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Doctors Say Statewide Surge In Coronavirus Cases Could Swamp St. Louis Hospitals

Erin Jones | Barnes-Jewish Hospital

Hospitals in the St. Louis region are treating more coronavirus patients from outlying counties, health officials said Friday.

That means local health systems are bearing the burden of the virus’s spread in rural areas, doctors said. The increase in patients from outstate regions is putting a strain on metro health care systems, which are regularly seeing more than 50 new admissions a day, a rate officials call “unsustainable.”

“What’s going on in those rural areas is going to affect the urban areas,” said Dr. Alex Garza, head of the St. Louis Metropolitan Pandemic Task Force. “That’s where the bulk of the health care is consumed.”

That has hospital officials concerned as case numbers begin to climb again in St. Louis and St. Louis County. The St. Louis bistate region saw a 16% increase in case numbers in the past week, and the rate of hospital admissions among people from St. Louis and St. Louis County is beginning to go up again.

“Now the urban areas are starting to catch up with the rural. That means there's going to be that many more patients coming into our health care systems,” Garza said.

The region’s four largest hospital systems still largely treat local patients. But over the past month, they’ve admitted people from Jefferson, Franklin, Monroe and other counties at higher rates than local patients, Garza said.

Mercy, St. Luke’s and other hospitals have fielded patient transfer requests from hospitals outside St. Louis, Garza said.

The increase reflects the coronavirus’ surge in rural and exurban areas, said Chris Prener, a sociology professor at St. Louis University who uses public health data to track how the virus is spreading. The highest numbers of new cases have recently been in southern and central Missouri.

“The perception we had early in the pandemic was that this was an urban phenomenon, it was something affecting urban parts of the state,” Prener said. “That was never fully true … but more than ever, we are seeing this accumulation of cases in rural parts of Missouri.”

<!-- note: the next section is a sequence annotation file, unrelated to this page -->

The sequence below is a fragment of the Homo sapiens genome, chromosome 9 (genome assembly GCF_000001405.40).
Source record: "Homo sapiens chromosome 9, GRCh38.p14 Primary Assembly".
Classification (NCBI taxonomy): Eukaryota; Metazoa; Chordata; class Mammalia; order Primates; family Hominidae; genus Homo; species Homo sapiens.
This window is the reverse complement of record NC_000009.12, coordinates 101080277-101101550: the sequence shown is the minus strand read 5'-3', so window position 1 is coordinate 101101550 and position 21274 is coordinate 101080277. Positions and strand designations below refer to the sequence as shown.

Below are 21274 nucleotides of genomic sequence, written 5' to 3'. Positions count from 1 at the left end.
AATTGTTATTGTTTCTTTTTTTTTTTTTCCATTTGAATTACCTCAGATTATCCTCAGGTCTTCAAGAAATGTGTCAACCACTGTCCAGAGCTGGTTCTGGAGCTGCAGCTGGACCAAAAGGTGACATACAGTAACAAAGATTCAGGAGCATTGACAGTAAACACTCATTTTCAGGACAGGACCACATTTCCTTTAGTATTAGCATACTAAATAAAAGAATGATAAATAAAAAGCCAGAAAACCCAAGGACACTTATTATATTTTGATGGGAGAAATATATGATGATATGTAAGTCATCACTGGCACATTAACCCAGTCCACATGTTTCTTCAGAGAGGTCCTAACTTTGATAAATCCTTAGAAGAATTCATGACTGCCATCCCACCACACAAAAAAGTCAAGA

St. Louis and St. Louis County governments have required people to wear masks in public places and have placed capacity limits on businesses. Jefferson, St. Charles and other counties have resisted similar mandates.

“We’re seeing the number of patients in St. Louis go up that are hospitalized, but they’re not necessarily from St. Louis City and St. Louis County,” Prener said. “They’re from more rural areas, and these overwhelmingly don’t have those mask policies and other policies that would help mitigate the spread of COVID.”

Rural and far-suburban regions have fewer inpatient beds and limited medical staff, so they may need to transfer patients to larger hospitals, said Mary Becker, vice president of Missouri Hospital Association.

“If the one respiratory therapist has to quarantine or gets sick, that care is not available at that hospital,” she said. "That’s why it really is important for the community to rally around these precautions and rally around their local hospitals.”

Rural hospitals are experiencing higher rates of hospitalizations. They aren’t yet at capacity, but “it’s something we’re obviously keeping an eye on,” she said.

In emergencies, hospitals can transfer patients to other locations, even if they’re managed by different companies, Becker added.

Even if hospitals work together, there’s still a ceiling on the number of patients they can easily manage, Garza said.

“Anytime you have this rise in that population that’s being admitted it’s going to put stress on the systems,” he said. “I think one of the things we wanted to show is this is a widespread disease, it’s growing at a faster clip in these nonurban areas, it is affecting people in the community … to drive home the point that we all need to be diligent.”

Becca Clark-Callender contributed to this report.

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Sarah Fentem reports on sickness and health as part of St. Louis Public Radio’s news team. She previously spent five years reporting for different NPR stations in Indiana, immersing herself deep, deep into an insurance policy beat from which she may never fully recover. A longitme NPR listener, she grew up hearing WQUB in Quincy, Illinois, which is now owned by STLPR. She lives in the Kingshighway Hills neighborhood, and in her spare time likes to watch old sitcoms, meticulously clean and organize her home and go on outdoor adventures with her fiancé Elliot. She has a cat, Lil Rock, and a dog, Ginger.